Why have a garden plot on a college campus? Just ask the faculty, staff, student workers, and community members engaged in gardening at the College of Menominee Nation (CMN). They’ll be the first to say that it’s more about just growing food. Campus gardens provide an outdoor classroom for sharing experiences, exchanging knowledge, and nurturing agriculture awareness.
The garden plots and greenhouse at CMN provide improved nutrition options for community members and opportunities for participants to engage in constructive activities, contribute to the community, and develop relationships and interpersonal skills. Involved youth—both college- age and younger—learn work skills such as analytical thinking, communication, leadership, and teamwork. For community families, the gardening experience provides access to a healthier lifestyle through opportunities to grow-your-own or buy-local produce.
Students, faculty and staff, professionals, and community members work sideby- side to learn about plant species, food production, pollination, climate change impacts on agriculture, and a variety of other related topics. It is common to see youth working with elders and students who are devoted to taking care of their plants. Students learn and develop skills as they interact with members of the community. They hear traditional plant stories and experience learning through direct interaction with the land. Discussion on climate change and its impacts, forest agriculture, or stories about the garden snake, can be heard as students pull weeds. Laughter is often a part of conversations, and participants have a feeling of accomplishment.
The college currently has a nearly halfacre picekaenon monahekan (vegetable garden), maehkaehnah monahekan (turtle garden), and waqsahkonawaet monahekan (flower garden). It is expanding its food sovereignty initiative by adding a winaemaehkwan monahekan (pumpkin garden), pallet salsa garden, and two herb gardens. CMN’s Sustainable Development Institute (SDI) continues to support the gardening project for the Menom 4-H Club and interested community members. The 4-H Club members, their parents, and master gardeners- in-training planted 60 pumpkin plants that were started in the campus greenhouse in mid-May. SDI staff and volunteers assist the club members and their families in maintaining the garden. To promote the importance of pumpkins as a staple food choice, SDI is planning a fall pumpkin festival. The event will provide a format for club members and other gardeners to share their gardening experiences and best practices with the community.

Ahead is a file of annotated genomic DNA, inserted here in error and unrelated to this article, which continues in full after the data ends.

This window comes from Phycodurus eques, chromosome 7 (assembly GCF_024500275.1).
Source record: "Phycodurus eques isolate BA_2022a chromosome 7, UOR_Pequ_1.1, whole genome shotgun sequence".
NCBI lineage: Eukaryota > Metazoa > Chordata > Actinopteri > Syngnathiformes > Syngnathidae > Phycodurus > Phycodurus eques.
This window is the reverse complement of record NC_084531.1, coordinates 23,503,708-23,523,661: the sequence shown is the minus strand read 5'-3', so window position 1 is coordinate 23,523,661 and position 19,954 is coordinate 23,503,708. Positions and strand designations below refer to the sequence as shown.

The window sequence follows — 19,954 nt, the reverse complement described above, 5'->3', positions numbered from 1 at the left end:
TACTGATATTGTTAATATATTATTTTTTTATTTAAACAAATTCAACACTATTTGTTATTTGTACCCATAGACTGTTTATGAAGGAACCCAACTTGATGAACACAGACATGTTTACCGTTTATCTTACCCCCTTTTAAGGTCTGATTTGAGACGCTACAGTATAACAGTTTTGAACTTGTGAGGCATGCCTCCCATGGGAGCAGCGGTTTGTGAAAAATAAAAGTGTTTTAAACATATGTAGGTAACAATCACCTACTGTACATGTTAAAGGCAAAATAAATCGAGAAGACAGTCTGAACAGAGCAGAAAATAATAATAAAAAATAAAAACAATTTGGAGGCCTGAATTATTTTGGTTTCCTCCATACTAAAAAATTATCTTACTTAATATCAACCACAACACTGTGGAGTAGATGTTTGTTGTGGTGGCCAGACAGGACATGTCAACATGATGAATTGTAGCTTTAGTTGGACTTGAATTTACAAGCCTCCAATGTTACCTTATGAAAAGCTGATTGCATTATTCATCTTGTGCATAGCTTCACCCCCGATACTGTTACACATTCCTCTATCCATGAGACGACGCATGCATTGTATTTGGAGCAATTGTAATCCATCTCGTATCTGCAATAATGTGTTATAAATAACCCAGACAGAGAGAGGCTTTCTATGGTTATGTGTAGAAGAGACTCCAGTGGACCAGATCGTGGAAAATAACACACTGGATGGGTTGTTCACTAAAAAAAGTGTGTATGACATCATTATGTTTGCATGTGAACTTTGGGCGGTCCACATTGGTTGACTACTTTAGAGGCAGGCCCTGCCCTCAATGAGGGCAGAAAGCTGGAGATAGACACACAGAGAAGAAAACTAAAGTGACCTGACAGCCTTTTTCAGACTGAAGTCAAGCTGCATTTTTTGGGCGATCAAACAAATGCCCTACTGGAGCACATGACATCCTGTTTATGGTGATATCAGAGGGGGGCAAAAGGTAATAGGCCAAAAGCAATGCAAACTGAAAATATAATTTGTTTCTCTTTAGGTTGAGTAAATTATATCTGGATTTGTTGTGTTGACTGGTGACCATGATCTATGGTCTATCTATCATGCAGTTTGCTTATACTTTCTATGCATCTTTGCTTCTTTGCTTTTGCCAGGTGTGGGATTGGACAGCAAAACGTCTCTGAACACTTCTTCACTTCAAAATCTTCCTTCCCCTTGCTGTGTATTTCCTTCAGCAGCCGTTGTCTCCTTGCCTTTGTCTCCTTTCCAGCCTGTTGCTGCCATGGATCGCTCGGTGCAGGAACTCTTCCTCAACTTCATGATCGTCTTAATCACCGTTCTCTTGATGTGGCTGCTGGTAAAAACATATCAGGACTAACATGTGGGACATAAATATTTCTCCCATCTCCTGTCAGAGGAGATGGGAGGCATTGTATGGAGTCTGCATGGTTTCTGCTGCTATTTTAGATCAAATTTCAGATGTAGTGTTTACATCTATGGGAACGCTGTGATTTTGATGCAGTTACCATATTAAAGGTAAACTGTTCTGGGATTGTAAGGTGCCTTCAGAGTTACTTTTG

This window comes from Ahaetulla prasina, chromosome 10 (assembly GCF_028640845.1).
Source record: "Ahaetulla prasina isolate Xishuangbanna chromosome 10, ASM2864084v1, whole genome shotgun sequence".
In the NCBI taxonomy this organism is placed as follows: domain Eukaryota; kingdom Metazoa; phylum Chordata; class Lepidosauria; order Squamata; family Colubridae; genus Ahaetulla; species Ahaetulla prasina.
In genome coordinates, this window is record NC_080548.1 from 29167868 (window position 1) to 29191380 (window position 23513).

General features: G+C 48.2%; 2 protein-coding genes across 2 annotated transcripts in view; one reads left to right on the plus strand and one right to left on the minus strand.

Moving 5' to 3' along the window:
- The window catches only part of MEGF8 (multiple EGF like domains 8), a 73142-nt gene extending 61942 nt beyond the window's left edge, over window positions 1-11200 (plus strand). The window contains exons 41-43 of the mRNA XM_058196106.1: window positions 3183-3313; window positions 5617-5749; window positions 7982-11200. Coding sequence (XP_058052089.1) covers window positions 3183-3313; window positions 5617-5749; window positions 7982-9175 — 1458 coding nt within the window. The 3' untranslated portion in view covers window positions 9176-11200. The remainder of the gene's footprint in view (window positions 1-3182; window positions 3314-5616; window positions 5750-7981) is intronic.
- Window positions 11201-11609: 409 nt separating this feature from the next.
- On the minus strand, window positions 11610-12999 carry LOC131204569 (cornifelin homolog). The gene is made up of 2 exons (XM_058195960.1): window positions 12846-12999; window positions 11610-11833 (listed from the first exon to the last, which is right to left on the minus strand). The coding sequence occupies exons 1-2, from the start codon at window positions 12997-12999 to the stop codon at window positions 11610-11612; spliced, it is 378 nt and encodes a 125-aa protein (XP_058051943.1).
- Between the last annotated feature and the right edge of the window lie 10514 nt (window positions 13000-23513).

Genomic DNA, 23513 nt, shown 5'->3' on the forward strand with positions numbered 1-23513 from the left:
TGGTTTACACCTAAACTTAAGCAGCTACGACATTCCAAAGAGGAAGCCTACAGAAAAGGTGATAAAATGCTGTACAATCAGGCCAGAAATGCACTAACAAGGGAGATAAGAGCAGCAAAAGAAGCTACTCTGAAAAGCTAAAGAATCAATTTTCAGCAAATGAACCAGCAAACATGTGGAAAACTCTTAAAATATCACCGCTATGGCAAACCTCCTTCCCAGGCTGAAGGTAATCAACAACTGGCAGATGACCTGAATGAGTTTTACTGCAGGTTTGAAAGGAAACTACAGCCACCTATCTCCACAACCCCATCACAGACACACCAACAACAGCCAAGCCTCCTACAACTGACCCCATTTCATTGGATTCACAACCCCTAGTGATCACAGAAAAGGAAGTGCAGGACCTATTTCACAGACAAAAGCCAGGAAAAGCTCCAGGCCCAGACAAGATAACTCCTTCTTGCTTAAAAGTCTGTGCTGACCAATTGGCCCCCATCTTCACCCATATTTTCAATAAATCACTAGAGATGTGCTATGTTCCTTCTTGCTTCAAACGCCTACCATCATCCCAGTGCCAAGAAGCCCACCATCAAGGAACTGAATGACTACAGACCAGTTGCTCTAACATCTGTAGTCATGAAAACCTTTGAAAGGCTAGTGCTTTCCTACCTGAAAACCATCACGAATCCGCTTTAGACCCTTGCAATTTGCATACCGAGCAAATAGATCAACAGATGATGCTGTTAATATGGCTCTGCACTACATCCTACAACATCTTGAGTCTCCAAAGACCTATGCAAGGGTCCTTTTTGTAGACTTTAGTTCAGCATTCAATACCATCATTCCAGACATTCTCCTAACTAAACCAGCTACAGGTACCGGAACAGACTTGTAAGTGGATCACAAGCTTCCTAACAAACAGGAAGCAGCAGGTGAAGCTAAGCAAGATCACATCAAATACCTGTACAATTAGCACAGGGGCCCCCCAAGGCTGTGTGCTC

The pallet salsa garden project is overseen by Jessica Buettner, youth service librarian at the college’s S. Verna Fowler Academic Library/Menominee Public Library. This project began as part of the library’s Planterspace initiative to educate young people about gardening practices and growing their own healthy food, and to introduce sustainability and create projects in the garden. The youth learn about responsibility, commitment, and develop gardening skills through this project. Salsa making is planned in the fall.
The gardens are partially supported through CMN’s work with both the Network for Sustainable Climate Risk Management and the Department of Interior Northeast Climate Science Center.